Head Start is a comprehensive federally funded preschool program, obligated to provide access to oral and physical health services, and social services. Every Head Start program has a health manager, often a nurse, to complete any missing components of the required physical exam. Head Start staff also conducts screenings and provide follow-up with nutrition, socialization, and mental health counseling.


Great Start Readiness Program

The Great Start Readiness Program (GSRP) is Michigan’s preschool program for four year olds. GSRP is a 30-week classroom-based experience to prepare children for kindergarten. At least half of children in any GSRP program must live in families with income below 300 percent of the poverty level, and all must qualify with at least two of 25 risk factors, such as living with a single parent. GSRP helps children get ready for school, increases attendance and reduces the number of children who repeat a grade by almost one-half.

The latest brain research tells us:

  • Brain development occurs most rapidly and easily in the first 3 years.
  • By age 2, we have 90% of our eventual brain weight.
  • 90% of a child's intellectual and social development takes place by age 4.

What Young Children Need to Grow Up Ready to Learn:

  • Healthy mother and prenatal care
  • Nurturing relationships with care givers
  • Safe and healthy environment
  • Stable home life
  • Immunizations and regular check-ups
  • Exercise and well balanced diet
  • Stimulating learning experiences

Stimulating/Quality Learning Experiences Can Occur:

  • At home
  • Babysitter
  • Daycare home
  • Childcare center
  • Faith-based programs
  • Preschool
  • Playgroups
  • Playgrounds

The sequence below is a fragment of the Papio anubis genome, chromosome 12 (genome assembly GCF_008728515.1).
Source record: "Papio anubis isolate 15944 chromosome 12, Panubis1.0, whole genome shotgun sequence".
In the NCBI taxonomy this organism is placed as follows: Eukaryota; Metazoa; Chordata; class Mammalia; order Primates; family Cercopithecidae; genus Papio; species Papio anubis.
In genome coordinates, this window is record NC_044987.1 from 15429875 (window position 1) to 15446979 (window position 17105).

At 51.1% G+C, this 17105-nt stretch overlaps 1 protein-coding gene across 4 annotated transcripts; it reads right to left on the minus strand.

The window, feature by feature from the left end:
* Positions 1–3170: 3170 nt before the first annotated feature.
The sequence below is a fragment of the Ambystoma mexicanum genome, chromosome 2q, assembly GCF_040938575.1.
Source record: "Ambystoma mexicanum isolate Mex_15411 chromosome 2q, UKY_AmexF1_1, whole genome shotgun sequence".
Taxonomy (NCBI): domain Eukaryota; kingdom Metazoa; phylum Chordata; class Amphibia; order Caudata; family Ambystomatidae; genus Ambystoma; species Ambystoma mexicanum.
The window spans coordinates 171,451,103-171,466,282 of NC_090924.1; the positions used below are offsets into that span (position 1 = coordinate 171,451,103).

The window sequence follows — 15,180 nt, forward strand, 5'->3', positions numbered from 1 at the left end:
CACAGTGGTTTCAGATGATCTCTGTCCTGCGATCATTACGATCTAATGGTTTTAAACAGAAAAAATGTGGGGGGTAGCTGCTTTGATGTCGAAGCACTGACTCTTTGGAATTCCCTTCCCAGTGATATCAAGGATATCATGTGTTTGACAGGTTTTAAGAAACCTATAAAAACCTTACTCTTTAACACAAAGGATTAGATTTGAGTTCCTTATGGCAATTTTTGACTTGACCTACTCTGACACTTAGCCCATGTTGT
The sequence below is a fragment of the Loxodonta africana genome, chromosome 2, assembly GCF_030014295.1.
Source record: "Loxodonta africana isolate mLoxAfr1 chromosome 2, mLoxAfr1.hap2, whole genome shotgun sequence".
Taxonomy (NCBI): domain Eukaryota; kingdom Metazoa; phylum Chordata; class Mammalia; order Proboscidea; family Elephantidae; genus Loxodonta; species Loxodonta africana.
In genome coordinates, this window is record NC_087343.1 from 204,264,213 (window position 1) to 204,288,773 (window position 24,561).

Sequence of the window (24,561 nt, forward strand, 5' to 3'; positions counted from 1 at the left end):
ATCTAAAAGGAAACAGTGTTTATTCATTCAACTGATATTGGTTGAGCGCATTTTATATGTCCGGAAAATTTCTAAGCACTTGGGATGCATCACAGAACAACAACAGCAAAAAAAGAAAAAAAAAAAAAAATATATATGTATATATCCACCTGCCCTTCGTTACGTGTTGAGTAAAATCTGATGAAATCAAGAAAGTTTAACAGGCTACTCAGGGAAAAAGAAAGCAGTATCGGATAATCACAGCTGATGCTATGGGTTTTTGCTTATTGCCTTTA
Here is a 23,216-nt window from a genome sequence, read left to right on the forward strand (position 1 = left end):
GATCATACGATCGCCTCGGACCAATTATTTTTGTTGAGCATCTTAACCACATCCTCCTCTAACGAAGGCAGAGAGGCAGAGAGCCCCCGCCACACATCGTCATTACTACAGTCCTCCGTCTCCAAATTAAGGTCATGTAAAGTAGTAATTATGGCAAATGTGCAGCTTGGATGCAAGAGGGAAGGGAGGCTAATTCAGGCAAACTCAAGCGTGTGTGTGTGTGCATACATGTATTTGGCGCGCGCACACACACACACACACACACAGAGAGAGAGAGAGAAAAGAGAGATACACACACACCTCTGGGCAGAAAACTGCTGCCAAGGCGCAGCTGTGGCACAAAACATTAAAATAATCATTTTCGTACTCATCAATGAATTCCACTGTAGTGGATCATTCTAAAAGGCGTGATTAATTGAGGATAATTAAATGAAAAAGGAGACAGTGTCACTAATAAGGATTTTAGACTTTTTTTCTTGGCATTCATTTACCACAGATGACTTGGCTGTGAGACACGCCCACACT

Why are Quality Early Learning Experiences Important?

  • Optimal physical development
  • Optimal social and emotional development
  • Optimal curiosity and creativity
  • Optimal reasoning and problem solving skills
  • Optimal language development and literacy

The Impact of Quality Early Learning:

  • A child between the ages 2-5 learns an average of 2-8 words a day.
  • 2 words a day X 4 years = 2,920 words by kindergarten
  • 8 words a day X 4 years = 11,680 words by kindergarten

Quality Early Childhood Experiences Lead to School Success:

  • Children who participate in one early learning program increased MEAP test passage by 30% in 4th grade. (Source: MI School Readiness Program)
  • Children who participate in high quality child care are more likely to attend college.

Investing in Quality Early Childhood Development - Impact on Child

  • Increases school preparedness
  • Increases long-term economic success
  • Increases post-secondary education
  • Improves occupational success
  • Improve quality of life

Impact on Society

  • Increases earning capacity/income taxes paid
  • Increases job productivity
  • Increases graduation rate
  • Reduces special education expenses
  • Reduces teen pregnancy rate
  • Reduces crime
  • Reduces poverty

Impact on Workplace

  • Develop quality workforce
  • Reduces cost of training and retraining
  • Reduces absenteeism on the job
  • Increases decision making abilities
  • Increases home ownership and financial responsibility

Make a Difference For Children and our Community… Easy Steps You Can Take, as a Parent, an Educator, a Community Member:

  • Spend time with your child: play, talk, read a book
  • Learn more about recent scientific research in brain development in children through this site and links on this site.
  • Share early childhood development information and the benefits of investment with friends, collegues, grandparents, community leaders and business-send them a link to this site.
  • Support existing programs to support parents and young children in our county: Donate books, toys, clothing, money, or volunteer time
  • Participate in the planning for new programs to support parents and young children. Invite us to your staff meeting, brown bag lunch, moms to moms group, board meeting parish hall or other community meeting to present our “Report to The Community.”
  • Write or email your legislator about the importance of early childhood programs
  • Be a vocal advocate-meet and educate existing law makers and campaigning candidates.
  • Lead your company towards a family friendly environment.
  • Become a community partner: put a link to Great Start Livingston on your business web site or signage in your window. Help us build community awareness through your networks and communication vehicles.
  • Support early childhood community investment with a cash donation or in kind service.
  • Join the Great Start Parent Coalition
  • Join Great Start Collaborative Work Group
  • Be a champion for children in Livingston County!